I was invited to speak at a school last week, as part of their staff’s professional development/team building day. A special needs preschool, it was similar to the preschool Owen attended in mid-town Toronto. This one is located in an older suburb in the west end.
Perhaps I will blog about the overall experience in a later post. (I usually leave these things feeling depleted, but that day I left feeling energized and excited. And so impressed by the passion and dedication to the students and their families, expressed and clearly demonstrated by the staff.) For now, a small epiphany:
For the talk, I made notes ahead of time to cover my usual topics of fake work, cheerful pretend, plus a new one: the tyranny of unlimited potential. While I was writing these out I thought a lot harder about teachers and therapists than I ever had before. I put myself in their shoes and wondered what would be useful, how some of the points might be received. Thought about what they might know already and what will be new. The director of the school is very enthusiastic about her staff and shared with me ahead of time what a wonderful group of people they are – I pictured them as I prepared my notes, wanting to meet them where they are and honour the experiences and wisdom they would bring.
For the very first time, I appreciated how teachers and therapists may end up at a school like the one I visited. Years of training and career preparation. An earnest desire to work with this particular population of children. Perhaps the fulfillment of a dream since they were young. For some, they may indeed think of it as a divine calling. And most are probably pretty good at it.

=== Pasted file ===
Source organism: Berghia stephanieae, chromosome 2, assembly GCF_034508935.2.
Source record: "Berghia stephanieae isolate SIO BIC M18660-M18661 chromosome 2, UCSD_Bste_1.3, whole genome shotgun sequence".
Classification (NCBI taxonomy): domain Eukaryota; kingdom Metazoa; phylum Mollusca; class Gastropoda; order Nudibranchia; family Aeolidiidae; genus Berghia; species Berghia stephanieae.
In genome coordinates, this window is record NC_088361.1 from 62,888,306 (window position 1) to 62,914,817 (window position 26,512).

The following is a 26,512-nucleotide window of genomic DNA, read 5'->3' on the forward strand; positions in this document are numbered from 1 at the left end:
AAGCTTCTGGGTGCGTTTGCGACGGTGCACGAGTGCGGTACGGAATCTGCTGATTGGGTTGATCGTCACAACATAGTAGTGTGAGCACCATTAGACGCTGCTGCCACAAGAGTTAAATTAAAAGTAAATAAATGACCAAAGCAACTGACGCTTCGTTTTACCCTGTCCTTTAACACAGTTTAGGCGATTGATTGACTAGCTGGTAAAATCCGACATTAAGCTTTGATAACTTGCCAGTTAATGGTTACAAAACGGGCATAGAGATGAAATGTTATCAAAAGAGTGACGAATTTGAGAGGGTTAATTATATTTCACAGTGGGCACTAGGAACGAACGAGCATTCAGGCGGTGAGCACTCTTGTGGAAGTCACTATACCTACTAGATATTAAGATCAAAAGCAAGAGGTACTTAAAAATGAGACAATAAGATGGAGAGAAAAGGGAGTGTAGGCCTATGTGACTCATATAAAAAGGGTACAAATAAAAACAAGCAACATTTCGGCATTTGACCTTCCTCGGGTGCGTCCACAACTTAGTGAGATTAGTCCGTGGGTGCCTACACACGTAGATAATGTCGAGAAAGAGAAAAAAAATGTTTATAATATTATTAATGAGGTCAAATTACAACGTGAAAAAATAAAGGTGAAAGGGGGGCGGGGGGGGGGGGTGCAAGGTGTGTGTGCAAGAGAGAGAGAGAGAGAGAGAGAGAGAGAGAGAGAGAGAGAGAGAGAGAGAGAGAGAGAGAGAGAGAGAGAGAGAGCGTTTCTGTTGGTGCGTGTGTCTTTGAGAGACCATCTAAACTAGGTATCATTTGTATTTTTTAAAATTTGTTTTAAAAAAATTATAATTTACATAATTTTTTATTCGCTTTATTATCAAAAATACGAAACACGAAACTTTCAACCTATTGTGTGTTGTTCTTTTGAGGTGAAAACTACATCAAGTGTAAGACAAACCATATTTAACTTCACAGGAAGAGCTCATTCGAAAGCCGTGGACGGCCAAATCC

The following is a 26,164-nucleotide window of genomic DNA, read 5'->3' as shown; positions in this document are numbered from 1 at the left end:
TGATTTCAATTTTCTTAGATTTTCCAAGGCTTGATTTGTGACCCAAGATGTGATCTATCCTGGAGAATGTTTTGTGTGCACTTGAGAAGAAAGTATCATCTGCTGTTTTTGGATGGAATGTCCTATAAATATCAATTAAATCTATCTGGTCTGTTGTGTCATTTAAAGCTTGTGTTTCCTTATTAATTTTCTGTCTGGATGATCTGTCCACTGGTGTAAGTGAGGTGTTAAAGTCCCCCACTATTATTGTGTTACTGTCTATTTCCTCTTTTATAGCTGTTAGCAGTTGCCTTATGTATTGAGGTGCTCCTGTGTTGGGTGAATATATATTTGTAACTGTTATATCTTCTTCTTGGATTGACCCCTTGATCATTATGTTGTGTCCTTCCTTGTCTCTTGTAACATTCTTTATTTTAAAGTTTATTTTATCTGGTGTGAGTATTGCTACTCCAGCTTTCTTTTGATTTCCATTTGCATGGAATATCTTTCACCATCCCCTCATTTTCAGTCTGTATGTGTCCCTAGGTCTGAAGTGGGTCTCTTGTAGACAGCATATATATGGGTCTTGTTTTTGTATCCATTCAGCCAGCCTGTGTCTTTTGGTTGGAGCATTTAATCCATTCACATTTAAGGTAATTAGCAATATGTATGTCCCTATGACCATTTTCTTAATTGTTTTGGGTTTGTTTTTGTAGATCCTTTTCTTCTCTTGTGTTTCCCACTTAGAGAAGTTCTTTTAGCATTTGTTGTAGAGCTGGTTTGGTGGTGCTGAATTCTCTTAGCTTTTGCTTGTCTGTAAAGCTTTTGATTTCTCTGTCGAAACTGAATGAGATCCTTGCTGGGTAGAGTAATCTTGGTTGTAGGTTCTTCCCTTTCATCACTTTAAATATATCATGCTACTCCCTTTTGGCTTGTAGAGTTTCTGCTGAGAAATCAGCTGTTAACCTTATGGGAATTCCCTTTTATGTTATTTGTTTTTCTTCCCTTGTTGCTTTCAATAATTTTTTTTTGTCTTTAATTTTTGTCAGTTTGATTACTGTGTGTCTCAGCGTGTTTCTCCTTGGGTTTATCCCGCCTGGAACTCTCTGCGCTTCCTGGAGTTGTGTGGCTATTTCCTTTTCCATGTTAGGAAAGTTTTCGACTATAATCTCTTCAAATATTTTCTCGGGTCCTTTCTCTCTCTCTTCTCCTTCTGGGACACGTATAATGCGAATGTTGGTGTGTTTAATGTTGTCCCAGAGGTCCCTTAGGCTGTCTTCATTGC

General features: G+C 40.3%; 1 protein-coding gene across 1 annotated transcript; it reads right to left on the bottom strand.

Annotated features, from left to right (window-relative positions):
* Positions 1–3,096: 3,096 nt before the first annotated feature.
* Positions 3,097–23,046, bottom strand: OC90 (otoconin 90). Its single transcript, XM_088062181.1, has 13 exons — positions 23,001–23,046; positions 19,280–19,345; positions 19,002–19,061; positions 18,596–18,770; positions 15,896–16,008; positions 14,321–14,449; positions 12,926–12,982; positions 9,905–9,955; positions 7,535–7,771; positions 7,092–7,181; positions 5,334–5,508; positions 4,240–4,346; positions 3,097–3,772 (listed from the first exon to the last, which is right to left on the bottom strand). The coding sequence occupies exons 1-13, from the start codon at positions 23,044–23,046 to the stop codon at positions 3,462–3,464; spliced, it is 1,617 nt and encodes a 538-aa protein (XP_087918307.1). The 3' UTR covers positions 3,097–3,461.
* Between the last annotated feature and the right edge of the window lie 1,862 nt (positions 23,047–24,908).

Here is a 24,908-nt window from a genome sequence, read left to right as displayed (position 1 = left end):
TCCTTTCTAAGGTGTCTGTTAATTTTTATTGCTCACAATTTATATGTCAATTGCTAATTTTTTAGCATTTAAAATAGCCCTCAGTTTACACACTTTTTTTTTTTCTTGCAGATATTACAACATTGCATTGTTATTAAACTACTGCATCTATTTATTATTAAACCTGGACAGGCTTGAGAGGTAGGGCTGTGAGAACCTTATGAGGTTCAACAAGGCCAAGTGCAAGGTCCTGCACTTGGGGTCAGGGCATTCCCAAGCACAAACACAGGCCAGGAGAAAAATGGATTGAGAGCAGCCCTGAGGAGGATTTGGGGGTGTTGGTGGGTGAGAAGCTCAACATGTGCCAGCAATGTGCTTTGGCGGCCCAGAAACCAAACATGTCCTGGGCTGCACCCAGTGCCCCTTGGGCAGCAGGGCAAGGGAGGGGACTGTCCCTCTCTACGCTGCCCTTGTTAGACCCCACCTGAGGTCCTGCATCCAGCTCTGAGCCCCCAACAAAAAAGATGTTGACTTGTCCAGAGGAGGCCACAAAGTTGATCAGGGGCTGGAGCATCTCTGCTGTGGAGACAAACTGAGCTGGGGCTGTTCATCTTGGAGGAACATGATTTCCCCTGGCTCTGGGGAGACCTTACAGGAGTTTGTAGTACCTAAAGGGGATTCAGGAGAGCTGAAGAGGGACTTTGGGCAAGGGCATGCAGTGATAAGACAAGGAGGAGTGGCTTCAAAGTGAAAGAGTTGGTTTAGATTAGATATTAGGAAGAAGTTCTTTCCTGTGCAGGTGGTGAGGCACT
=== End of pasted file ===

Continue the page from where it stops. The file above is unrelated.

Then for no particular reason, my mind wandered to the parents of the students who attend schools like this. I think I can safely say that, in contrast, none of them signed up for this job of having a child with severe disabilities. That none of them ever really wanted this kind of life and that none of them prefer to be doing ‘this’ instead of what they imagined when they were young. (I’m not talking about having the children themselves – I’m talking about all the work.)
Eagerness and weary resignation collide in a perfect storm! No matter how quickly everyone gets on the same page in terms of goals for the child, there’s an inherent disconnect. A half-empty/half-full friction that underscores everything. Like being forced to volunteer for something you don’t want to do, and being surrounded by people for whom being there is a choice. A pleasure, even. And to make it worse, they can seem so damn enthusiastic!! I can remember that, in the midst of still coming to terms with the reality of my new life with Owen, I found it hard to relate or connect with the teachers in our preschool.
Still processing what this might mean. I wonder how knowing this can improve the relationship between the two groups. How could the staff in particular respond to this disconnect? Any ideas?
(Note: I have edited this post to be more clear that I am not talking about the staff, students or parents of a particular school, and these musings are based on my own recollections. Apologies for any confusion.)